Friday 11 November 2011

How Do I Run a "Future Search/Creation Conference"

The world is moving from experts solving problems FOR people toward,
everybody, experts included, improving whole systems.
Marvin Weisbord
In his book, Discovering Common Ground, Marvin Weisbord described himself as an entrepreneur and author. From 1969 to 1991, he worked as a consultant to business, education, government, medical, non-profit and voluntary organisations in North America and Scandinavia. In 1991 he started Workplace Revolution, a non-profit programme to help people apply the consensus-building ideas embodied in Discovering Common Ground. Other enterprises in which he was involved included: being a partner in Block Petrella Weisbord, a firm established to help people restructure their work; and a partner of Blue Sky Productions, a video company documenting innovations in self-management around the world.
Weisbord (1991, p. xiii) describes his personal mission in life as:
...I have a personal mission. There is a growing world-wide interest in improving the quality of life, at home and at work. I believe that represents common ground for every person living. I would like [Discovering Common Ground] to serve as a catalyst for an informal global support network of people exploring and extending the use of [Future Creation Conferences]. We have a unique opportunity to learn from each other and to amplify one another's processes.
...I hope to encourage concerned leaders everywhere to experiment with [the Future Creation Conference] format. I believe that this mode constitutes a learning laboratory for 21st Century strategic management.
The Minessence Group views itself as part of the envisaged informal global support network - his personal mission is completely congruent with our own vision, i.e. "To create a world where life is meaningful."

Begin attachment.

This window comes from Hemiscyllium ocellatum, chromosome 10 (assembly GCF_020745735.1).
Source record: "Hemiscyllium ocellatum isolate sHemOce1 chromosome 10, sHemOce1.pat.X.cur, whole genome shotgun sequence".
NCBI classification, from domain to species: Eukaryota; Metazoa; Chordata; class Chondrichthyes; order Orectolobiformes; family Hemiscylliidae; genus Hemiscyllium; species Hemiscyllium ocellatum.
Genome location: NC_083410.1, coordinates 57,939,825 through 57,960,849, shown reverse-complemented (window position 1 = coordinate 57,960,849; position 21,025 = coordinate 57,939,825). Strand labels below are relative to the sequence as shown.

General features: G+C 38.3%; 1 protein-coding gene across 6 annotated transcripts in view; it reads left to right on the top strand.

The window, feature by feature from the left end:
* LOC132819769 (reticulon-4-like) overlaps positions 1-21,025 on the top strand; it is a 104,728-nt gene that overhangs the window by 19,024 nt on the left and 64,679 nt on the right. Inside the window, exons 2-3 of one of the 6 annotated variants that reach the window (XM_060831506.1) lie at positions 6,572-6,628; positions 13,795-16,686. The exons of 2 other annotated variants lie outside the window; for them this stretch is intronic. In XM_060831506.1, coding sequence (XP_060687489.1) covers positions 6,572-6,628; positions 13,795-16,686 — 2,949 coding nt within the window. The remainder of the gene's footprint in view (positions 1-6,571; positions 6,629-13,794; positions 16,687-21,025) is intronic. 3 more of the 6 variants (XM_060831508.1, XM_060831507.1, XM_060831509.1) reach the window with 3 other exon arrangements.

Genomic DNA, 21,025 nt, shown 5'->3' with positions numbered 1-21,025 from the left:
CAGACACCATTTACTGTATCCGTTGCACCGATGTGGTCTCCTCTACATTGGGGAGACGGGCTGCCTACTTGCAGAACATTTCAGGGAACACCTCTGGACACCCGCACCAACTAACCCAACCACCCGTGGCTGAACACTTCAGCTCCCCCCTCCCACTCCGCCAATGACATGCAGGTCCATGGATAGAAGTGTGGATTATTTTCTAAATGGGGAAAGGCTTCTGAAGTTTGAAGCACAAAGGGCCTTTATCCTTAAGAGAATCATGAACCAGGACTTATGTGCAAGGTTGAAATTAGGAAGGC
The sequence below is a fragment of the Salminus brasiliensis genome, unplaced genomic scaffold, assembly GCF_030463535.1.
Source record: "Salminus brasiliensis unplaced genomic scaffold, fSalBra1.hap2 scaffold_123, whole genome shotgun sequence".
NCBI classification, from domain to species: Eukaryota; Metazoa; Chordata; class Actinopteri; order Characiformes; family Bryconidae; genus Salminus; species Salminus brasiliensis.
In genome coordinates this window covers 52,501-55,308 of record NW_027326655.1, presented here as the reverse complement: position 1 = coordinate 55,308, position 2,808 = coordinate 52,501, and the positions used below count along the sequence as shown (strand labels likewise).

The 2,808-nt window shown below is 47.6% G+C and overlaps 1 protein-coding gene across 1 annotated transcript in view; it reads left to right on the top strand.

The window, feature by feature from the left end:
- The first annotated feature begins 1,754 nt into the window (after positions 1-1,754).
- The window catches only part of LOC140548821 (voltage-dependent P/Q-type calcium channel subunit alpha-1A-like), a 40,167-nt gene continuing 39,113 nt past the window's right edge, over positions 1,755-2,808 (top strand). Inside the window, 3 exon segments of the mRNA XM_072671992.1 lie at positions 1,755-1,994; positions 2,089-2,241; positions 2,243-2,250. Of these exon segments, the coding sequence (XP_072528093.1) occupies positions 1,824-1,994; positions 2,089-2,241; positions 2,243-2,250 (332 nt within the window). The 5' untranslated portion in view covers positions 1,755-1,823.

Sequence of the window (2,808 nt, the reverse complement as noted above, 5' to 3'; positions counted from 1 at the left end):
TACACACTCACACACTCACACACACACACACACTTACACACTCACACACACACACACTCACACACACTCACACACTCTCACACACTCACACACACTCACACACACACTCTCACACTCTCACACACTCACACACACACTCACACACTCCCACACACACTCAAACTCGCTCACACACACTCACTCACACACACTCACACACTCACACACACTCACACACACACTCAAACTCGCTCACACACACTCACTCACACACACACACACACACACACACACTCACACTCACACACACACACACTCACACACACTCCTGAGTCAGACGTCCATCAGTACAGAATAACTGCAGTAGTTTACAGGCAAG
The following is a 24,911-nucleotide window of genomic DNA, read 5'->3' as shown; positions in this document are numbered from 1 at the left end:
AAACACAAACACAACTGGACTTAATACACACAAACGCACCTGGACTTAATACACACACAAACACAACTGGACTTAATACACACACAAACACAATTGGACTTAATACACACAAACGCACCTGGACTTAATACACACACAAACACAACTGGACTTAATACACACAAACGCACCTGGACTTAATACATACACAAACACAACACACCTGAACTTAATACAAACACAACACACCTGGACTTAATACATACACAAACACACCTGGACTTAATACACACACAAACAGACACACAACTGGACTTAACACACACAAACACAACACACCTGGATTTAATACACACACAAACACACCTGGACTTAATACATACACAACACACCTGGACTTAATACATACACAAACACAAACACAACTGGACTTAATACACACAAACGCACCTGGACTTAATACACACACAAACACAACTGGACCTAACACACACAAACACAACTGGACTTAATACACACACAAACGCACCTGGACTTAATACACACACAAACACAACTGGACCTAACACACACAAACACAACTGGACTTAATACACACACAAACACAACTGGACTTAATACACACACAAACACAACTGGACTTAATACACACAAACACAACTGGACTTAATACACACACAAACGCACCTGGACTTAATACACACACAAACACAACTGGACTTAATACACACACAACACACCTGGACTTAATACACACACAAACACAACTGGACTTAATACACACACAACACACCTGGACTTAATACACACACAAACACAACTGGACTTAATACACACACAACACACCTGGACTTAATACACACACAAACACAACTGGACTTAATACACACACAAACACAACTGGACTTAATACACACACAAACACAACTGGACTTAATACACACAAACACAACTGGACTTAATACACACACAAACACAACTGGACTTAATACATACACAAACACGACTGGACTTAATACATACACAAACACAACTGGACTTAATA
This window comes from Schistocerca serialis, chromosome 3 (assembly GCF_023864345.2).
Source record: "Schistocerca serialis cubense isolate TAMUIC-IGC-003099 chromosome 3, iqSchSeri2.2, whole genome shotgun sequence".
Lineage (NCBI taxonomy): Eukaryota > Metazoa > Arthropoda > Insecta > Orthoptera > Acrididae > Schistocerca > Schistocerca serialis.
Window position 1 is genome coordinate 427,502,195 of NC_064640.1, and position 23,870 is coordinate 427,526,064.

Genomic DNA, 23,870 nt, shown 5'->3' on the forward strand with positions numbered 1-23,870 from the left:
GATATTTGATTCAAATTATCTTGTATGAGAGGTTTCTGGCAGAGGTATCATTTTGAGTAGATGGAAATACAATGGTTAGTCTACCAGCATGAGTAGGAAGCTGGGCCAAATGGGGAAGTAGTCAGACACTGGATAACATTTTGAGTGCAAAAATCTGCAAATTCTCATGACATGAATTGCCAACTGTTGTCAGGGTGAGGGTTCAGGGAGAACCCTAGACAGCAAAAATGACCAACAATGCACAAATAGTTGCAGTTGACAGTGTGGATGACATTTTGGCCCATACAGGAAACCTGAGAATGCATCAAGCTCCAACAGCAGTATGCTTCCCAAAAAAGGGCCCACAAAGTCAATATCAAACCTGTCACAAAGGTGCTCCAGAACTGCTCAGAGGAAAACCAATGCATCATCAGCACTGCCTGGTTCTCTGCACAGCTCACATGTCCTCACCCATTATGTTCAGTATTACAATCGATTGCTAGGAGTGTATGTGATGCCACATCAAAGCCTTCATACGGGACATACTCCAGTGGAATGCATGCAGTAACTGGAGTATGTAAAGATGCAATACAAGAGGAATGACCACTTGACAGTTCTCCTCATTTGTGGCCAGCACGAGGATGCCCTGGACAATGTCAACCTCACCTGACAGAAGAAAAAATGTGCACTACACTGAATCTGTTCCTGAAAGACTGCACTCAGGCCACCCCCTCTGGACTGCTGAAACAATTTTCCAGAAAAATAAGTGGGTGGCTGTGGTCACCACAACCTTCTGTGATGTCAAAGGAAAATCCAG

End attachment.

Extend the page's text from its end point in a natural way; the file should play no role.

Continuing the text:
Basic Structure of the Future Creation Conference

Future creation conferences are based on learning, not teaching. In these conferences, learning is not something participants must "learn" how to do. "They already know how. They just don't know that they know" (Weisbord 1992, p. 7). For many, future creation conferences are unlike anything they have ever experienced due to three intertwined threads:
  1. A much broader cross-section of "stake-holders", than is usual, are invited - a widely diverse group of people who affect each other but who rarely or never meet.
  2. The participants self-manage tasks of discovery, dialogue, learning and planning.
  3. Participants explore together the WHOLE system - its history, ideals, constraints, opportunities, global trends, within and without, rather than just the parts that are closest to home and soaking up the most energy.
The most radical aspect of future creation conferences is how conflict is managed (Weisbord 1992, p. 7):